I recently moved to San Rafael (like you!) and am looking for stores to get bulk things like olive oil and dish soap. I live near the Whole Foods and they have a dry foods bulk aisle and a few toiletries but the selection isn’t huge. Where do you go for bulk items in Marin?

Joni Loverin

Joni Loverin said:

I just ran across this. I am so excited this article is our here helping people. I have been practicing zero watse for 35 yrs and started in natural foods co-ops, I am happy Whole Foods does this.

Joni Loverin

Joni Loverin said:

I just ran across this. I am so excited this article is our here helping people. I have been practicing zero watse for 35 yrs and started in natural foods co-ops, I am happy Whole Foods does this.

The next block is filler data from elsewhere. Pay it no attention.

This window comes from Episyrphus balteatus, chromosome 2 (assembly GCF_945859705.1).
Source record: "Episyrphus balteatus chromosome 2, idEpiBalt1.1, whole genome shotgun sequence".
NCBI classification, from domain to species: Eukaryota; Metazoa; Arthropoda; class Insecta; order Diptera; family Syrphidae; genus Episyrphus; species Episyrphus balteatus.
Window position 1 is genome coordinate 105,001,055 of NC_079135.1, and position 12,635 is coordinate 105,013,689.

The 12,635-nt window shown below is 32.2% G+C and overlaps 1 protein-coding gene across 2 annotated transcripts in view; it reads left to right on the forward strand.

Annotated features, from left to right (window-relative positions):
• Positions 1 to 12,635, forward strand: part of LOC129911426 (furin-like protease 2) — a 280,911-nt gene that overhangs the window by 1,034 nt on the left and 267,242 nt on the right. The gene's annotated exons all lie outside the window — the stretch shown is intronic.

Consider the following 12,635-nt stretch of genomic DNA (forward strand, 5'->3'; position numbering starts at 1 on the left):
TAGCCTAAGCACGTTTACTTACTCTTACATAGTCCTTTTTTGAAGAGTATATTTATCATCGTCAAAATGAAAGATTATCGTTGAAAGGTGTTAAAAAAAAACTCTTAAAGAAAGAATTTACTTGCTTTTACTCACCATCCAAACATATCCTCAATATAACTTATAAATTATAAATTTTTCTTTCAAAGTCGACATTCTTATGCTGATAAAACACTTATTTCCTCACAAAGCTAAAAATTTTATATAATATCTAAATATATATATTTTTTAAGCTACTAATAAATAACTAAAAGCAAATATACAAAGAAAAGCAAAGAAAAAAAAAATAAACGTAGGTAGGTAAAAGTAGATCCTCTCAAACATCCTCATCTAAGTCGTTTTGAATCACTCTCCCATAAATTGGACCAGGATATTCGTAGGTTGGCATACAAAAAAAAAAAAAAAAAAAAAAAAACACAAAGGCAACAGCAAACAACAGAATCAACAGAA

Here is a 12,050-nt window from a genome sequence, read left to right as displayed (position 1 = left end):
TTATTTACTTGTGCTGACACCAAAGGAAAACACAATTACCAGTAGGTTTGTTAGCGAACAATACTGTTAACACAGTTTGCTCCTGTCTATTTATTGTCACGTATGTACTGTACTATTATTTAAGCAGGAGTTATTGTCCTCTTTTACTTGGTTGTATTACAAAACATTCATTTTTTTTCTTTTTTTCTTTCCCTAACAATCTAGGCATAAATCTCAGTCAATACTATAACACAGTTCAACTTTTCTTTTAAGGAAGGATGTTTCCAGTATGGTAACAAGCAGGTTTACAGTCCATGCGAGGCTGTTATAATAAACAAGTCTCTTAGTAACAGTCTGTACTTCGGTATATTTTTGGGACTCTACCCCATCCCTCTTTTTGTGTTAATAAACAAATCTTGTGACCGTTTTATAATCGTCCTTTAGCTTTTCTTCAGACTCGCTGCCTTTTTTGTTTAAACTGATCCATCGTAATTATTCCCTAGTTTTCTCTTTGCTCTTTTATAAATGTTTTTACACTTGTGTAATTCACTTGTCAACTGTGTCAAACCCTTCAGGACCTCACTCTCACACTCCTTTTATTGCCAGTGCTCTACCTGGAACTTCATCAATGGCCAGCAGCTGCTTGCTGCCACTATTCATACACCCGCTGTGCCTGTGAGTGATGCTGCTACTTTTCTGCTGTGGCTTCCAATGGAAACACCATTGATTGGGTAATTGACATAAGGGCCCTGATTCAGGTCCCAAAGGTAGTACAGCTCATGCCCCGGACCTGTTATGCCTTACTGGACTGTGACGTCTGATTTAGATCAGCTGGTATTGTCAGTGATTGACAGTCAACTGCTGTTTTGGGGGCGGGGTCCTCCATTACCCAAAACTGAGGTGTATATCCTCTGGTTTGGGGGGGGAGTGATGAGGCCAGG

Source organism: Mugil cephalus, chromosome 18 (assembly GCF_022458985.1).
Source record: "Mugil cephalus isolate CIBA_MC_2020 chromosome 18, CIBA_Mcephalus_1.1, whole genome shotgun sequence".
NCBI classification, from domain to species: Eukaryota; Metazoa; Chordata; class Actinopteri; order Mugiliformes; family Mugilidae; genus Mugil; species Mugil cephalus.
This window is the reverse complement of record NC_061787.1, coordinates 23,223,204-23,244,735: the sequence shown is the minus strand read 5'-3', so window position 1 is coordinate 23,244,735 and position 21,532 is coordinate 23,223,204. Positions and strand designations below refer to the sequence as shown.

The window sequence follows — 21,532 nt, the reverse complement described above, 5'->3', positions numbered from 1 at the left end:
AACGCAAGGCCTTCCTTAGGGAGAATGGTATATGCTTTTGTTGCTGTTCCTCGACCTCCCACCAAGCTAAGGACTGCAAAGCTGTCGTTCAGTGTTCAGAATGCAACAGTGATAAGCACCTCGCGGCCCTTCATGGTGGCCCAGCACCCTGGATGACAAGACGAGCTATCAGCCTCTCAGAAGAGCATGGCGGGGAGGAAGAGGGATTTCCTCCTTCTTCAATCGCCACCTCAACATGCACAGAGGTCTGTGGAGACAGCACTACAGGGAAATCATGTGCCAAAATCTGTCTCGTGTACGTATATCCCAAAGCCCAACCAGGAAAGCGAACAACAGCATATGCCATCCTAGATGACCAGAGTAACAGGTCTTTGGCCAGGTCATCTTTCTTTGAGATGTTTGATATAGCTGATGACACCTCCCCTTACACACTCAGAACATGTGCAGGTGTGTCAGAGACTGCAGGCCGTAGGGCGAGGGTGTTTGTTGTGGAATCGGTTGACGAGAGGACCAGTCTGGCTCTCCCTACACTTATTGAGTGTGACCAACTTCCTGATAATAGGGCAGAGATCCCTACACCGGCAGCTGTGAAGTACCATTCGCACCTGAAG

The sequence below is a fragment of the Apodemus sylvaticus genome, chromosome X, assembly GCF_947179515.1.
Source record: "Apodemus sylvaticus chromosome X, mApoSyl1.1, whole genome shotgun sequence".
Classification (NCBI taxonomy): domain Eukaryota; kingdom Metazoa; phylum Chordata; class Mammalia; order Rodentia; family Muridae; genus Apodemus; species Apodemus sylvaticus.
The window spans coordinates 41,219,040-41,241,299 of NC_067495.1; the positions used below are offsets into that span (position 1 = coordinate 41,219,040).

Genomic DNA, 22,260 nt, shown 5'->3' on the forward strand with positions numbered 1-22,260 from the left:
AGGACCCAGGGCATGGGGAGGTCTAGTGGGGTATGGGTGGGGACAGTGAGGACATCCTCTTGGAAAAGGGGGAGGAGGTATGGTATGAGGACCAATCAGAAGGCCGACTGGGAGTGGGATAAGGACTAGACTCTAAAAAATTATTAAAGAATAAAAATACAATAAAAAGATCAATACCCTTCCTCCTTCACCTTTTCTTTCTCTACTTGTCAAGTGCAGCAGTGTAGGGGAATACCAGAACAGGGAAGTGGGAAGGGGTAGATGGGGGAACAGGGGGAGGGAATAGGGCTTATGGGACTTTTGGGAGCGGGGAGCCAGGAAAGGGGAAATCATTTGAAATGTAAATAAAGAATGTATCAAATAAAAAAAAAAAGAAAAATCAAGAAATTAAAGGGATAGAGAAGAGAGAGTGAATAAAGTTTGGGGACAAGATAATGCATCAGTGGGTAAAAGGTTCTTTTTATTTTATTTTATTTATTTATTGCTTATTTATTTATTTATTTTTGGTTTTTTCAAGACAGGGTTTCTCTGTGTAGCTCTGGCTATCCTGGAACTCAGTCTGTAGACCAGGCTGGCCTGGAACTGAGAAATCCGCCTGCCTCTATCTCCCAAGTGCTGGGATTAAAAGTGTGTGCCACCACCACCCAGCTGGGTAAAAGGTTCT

Breana Neuschwander

Breana Neuschwander said:

This may be a silly question. But do you have to weigh your glass jars every time you go to the store? Or could you just weigh them only once and always have the tare labeled on the jar for the future?

Susan Hannan

Susan Hannan said:

Thank you so much for sharing this process
liquor bottles wholesale
http://glassbottlewholesale.com/products/750ml-glass-bottles/

Lily Cameron

Lily Cameron said:

Hi Breana, Not a silly question! You do not have to weigh your jars each time so long as you have the tare labeled on the jar.

Laura McFee

Laura McFee said:

Thank you for your blog! I have been really excited about bringing my own jars to purchase bulk items, but when I went to my local Whole Foods in northeast Ohio, they told me they can no longer allow customers to bring in their own containers due to sanitary issues. Do you have any suggestions other than finding a different store altogether? Thanks so much!

Lily Cameron

Lily Cameron said:

Hi Laura, Such a bummer. I’ve heard that some people will reuse the plastic tubs that Whole Foods provides. Just wash them out after you’re done and bring them to the store with you. Not a perfect solution, but better than nothing.